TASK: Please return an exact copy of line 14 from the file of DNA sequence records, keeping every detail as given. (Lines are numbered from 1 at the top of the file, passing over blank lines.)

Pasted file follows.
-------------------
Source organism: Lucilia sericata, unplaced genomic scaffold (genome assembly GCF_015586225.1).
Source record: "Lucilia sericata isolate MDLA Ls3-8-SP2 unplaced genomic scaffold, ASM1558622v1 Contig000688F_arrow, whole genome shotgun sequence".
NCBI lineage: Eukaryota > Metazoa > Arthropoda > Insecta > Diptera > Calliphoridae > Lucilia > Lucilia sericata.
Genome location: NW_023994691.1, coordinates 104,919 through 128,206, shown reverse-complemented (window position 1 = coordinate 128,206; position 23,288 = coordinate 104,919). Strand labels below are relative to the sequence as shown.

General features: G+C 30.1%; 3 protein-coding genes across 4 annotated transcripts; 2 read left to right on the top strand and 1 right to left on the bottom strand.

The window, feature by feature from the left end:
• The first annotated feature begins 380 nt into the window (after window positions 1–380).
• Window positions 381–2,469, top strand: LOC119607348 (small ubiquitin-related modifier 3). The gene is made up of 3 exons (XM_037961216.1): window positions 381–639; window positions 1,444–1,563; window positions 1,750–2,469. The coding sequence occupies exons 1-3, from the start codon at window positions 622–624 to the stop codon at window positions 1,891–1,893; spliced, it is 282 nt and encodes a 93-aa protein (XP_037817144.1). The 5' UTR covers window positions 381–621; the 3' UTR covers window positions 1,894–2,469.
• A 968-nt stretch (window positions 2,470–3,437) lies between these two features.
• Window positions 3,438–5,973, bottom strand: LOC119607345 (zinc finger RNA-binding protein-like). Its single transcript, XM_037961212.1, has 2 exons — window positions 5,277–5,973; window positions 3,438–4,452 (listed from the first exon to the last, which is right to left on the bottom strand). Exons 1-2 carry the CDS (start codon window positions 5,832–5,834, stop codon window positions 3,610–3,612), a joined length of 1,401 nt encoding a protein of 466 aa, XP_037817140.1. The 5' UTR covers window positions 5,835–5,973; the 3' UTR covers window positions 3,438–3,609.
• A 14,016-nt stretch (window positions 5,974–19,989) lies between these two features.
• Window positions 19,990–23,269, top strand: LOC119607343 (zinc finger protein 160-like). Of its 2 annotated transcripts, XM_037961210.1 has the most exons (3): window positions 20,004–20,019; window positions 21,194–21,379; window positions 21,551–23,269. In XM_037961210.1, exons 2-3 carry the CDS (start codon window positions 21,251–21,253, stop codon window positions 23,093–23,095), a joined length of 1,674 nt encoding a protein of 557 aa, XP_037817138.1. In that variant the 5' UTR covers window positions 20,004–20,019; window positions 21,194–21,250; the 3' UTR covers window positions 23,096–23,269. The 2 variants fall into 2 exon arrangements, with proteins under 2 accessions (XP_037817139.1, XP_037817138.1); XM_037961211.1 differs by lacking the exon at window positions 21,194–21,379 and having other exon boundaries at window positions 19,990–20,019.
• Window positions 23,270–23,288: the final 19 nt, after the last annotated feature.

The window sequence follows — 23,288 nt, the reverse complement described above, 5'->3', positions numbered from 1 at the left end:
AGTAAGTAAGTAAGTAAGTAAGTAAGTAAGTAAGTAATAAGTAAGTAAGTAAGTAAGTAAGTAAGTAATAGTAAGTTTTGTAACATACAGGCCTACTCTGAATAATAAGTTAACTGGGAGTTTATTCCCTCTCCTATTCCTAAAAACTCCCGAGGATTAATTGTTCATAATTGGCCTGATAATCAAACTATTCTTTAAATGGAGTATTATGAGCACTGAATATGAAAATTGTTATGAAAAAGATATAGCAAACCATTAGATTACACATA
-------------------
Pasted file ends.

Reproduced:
The window sequence follows — 23,288 nt, the reverse complement described above, 5'->3', positions numbered from 1 at the left end: